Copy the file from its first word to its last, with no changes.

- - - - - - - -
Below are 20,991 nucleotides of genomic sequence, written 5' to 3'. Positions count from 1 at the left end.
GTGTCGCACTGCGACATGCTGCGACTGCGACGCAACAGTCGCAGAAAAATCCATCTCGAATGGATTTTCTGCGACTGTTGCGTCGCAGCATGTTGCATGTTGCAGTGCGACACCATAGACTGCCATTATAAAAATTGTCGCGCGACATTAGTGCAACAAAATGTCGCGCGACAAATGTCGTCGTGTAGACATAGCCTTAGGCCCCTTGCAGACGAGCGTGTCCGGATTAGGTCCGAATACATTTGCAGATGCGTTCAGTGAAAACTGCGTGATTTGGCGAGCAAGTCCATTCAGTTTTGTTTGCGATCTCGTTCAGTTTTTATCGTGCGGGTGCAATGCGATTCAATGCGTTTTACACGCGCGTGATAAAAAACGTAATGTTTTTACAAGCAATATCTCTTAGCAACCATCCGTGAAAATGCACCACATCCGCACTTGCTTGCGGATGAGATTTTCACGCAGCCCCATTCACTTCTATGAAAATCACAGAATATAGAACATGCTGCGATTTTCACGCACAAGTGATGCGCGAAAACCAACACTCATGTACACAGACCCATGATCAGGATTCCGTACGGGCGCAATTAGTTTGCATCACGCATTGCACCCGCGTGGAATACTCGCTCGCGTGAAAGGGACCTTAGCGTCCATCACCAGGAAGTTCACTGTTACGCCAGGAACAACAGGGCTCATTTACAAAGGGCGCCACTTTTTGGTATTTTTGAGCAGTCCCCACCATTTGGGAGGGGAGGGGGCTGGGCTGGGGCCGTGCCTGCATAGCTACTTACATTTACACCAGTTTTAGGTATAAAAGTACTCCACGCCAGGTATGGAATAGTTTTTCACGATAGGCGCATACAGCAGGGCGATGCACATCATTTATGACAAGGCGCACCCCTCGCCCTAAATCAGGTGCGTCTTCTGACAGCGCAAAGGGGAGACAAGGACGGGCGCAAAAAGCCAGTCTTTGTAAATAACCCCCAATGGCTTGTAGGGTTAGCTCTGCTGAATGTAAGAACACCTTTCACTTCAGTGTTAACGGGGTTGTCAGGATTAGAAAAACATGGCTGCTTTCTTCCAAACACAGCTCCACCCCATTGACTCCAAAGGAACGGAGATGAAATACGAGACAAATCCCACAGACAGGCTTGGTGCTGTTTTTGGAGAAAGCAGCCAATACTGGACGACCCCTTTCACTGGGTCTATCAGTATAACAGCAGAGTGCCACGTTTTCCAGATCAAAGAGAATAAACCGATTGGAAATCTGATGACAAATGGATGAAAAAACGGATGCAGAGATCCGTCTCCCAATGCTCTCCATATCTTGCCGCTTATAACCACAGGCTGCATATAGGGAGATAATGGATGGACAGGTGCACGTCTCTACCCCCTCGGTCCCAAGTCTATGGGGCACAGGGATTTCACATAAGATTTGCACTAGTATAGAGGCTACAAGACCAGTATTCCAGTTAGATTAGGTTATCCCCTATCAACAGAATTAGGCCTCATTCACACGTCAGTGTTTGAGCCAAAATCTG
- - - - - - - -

Below are 20,991 nucleotides of genomic sequence, written 5' to 3'. Positions count from 1 at the left end.
GTGTCGCACTGCGACATGCTGCGACTGCGACGCAACAGTCGCAGAAAAATCCATCTCGAATGGATTTTCTGCGACTGTTGCGTCGCAGCATGTTGCATGTTGCAGTGCGACACCATAGACTGCCATTATAAAAATTGTCGCGCGACATTAGTGCAACAAAATGTCGCGCGACAAATGTCGTCGTGTAGACATAGCCTTAGGCCCCTTGCAGACGAGCGTGTCCGGATTAGGTCCGAATACATTTGCAGATGCGTTCAGTGAAAACTGCGTGATTTGGCGAGCAAGTCCATTCAGTTTTGTTTGCGATCTCGTTCAGTTTTTATCGTGCGGGTGCAATGCGATTCAATGCGTTTTACACGCGCGTGATAAAAAACGTAATGTTTTTACAAGCAATATCTCTTAGCAACCATCCGTGAAAATGCACCACATCCGCACTTGCTTGCGGATGAGATTTTCACGCAGCCCCATTCACTTCTATGAAAATCACAGAATATAGAACATGCTGCGATTTTCACGCACAAGTGATGCGCGAAAACCAACACTCATGTACACAGACCCATGATCAGGATTCCGTACGGGCGCAATTAGTTTGCATCACGCATTGCACCCGCGTGGAATACTCGCTCGCGTGAAAGGGACCTTAGCGTCCATCACCAGGAAGTTCACTGTTACGCCAGGAACAACAGGGCTCATTTACAAAGGGCGCCACTTTTTGGTATTTTTGAGCAGTCCCCACCATTTGGGAGGGGAGGGGGCTGGGCTGGGGCCGTGCCTGCATAGCTACTTACATTTACACCAGTTTTAGGTATAAAAGTACTCCACGCCAGGTATGGAATAGTTTTTCACGATAGGCGCATACAGCAGGGCGATGCACATCATTTATGACAAGGCGCACCCCTCGCCCTAAATCAGGTGCGTCTTCTGACAGCGCAAAGGGGAGACAAGGACGGGCGCAAAAAGCCAGTCTTTGTAAATAACCCCCAATGGCTTGTAGGGTTAGCTCTGCTGAATGTAAGAACACCTTTCACTTCAGTGTTAACGGGGTTGTCAGGATTAGAAAAACATGGCTGCTTTCTTCCAAACACAGCTCCACCCCATTGACTCCAAAGGAACGGAGATGAAATACGAGACAAATCCCACAGACAGGCTTGGTGCTGTTTTTGGAGAAAGCAGCCAATACTGGACGACCCCTTTCACTGGGTCTATCAGTATAACAGCAGAGTGCCACGTTTTCCAGATCAAAGAGAATAAACCGATTGGAAATCTGATGACAAATGGATGAAAAAACGGATGCAGAGATCCGTCTCCCAATGCTCTCCATATCTTGCCGCTTATAACCACAGGCTGCATATAGGGAGATAATGGATGGACAGGTGCACGTCTCTACCCCCTCGGTCCCAAGTCTATGGGGCACAGGGATTTCACATAAGATTTGCACTAGTATAGAGGCTACAAGACCAGTATTCCAGTTAGATTAGGTTATCCCCTATCAACAGAATTAGGCCTCATTCACACGTCAGTGTTTGAGCCAAAATCTG